•Threatening expression - sign of disapproval and rejection, thus function as anxiety provoking cue in people who seek approval


•People with social phobia form negative assumptions about how others see them causing attentiveness to threatening environmental cues


•Facial EMG measures “valence dimension: or strength of emotions.


•Hypothesis- a biological predisposition to react to emotional faced will manifest itself in a facial mimicry that can be measured with EMG


•More specifically, larga facial muscles, Zygomaticus major (controls smiling), corrugator supercilii ( controls frowning) should show increased activation in response to happy and angry faces respectively


•Some studies- increased corrugator activity (frowning) to angry faces in high, compared to low socially anxious participants whereas others found no group differences in response to angry faces


•Studies found effect specific to angry faces, used long (100ms) exposure durations, while others presented stimuli until participant response. This difference in exposure duration appears to be crucial


•Higher levels of social anxiety within clinical population linked to more pronounced avoidance of angry faces compared to patients with lower levels of social anxiety


18

EMG & Stuttering


•Neurophysiological processing of speech fluency depend on stability of temporal coordination between motor execution and performed cognitive processing


•Developmental stuttering- communication disorder begin in early childhood ( 3-6 yrs)- involuntary disruptions in fluency of verbal expression


•Hypothesis~ stuttering due to many factors: temporal disruption of simultaneous and successive programming of muscular movements: error in sequencing the normal motor command leading to delay in production of sound, anticipatory, apprehensive, hypertonic avoidance reaction an extraneous muscle activity, the result of deficiency in speech motor skill such as disorder in coordination of different muscle systems ( respiratory, circulatory or laryngeal) or slower retrieval of speech motor plans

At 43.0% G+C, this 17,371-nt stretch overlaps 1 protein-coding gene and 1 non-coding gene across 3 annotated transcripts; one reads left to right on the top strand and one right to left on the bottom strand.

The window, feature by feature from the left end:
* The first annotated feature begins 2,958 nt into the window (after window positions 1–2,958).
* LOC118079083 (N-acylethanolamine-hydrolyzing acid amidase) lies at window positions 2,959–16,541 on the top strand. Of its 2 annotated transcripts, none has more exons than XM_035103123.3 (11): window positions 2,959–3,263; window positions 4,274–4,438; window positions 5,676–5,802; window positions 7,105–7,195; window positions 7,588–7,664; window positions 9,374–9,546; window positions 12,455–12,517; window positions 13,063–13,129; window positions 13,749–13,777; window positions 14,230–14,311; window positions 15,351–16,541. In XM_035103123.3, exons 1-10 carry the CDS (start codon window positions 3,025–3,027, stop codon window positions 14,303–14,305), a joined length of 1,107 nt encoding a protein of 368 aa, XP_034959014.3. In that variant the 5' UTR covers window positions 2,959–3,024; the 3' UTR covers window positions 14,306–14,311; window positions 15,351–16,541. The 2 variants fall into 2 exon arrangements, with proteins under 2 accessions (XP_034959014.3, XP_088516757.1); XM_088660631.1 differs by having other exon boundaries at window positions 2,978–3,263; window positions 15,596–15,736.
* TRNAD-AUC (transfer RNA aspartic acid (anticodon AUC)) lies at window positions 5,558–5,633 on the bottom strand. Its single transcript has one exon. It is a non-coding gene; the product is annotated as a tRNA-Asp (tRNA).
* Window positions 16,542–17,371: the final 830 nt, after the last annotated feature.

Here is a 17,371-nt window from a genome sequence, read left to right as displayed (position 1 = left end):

•Typical - repetition of sounds or syllables, articulatory fixation, resulting in blocks or prolongation of sounds


•High EMG levels shown in lower orbicularis oris muscle at time of speech onset and during speech production


•Studies focus on EMG of lip muscle are controversial, other studies ~ stuttering not associated with unusually high levels of muscle activity in lip muscles


•De Felicio 2007- study on upper and lower lip muscles to compare stutterers from fluent speakers with EMG


•Note; stuttering recognised genetic component 9 supported by twin and adoption studies)- approx half all stutterers have family history, transmission unknown


•EMG study (defelicio et al 2007) on stuttering noted: activity upper lip lower in stutterers than control in some clinical conditions, there was no difference in lower lip activity between stutterers and controls, results don't confirm subjects who stutter present high levels of muscle activity in lip muscles than fluent speakers.


•Finding include resting activity, do not confirm stuttering as hypertonic avoidance reaction or as extraneous muscle activity.


•No evidence that stutterers during fluent speech, present increase in lower lip muscle activity compared to non stutterers


•Abnormal aspect of EMG is actually tremor in orofacial and laryngeal muscles during disfluencies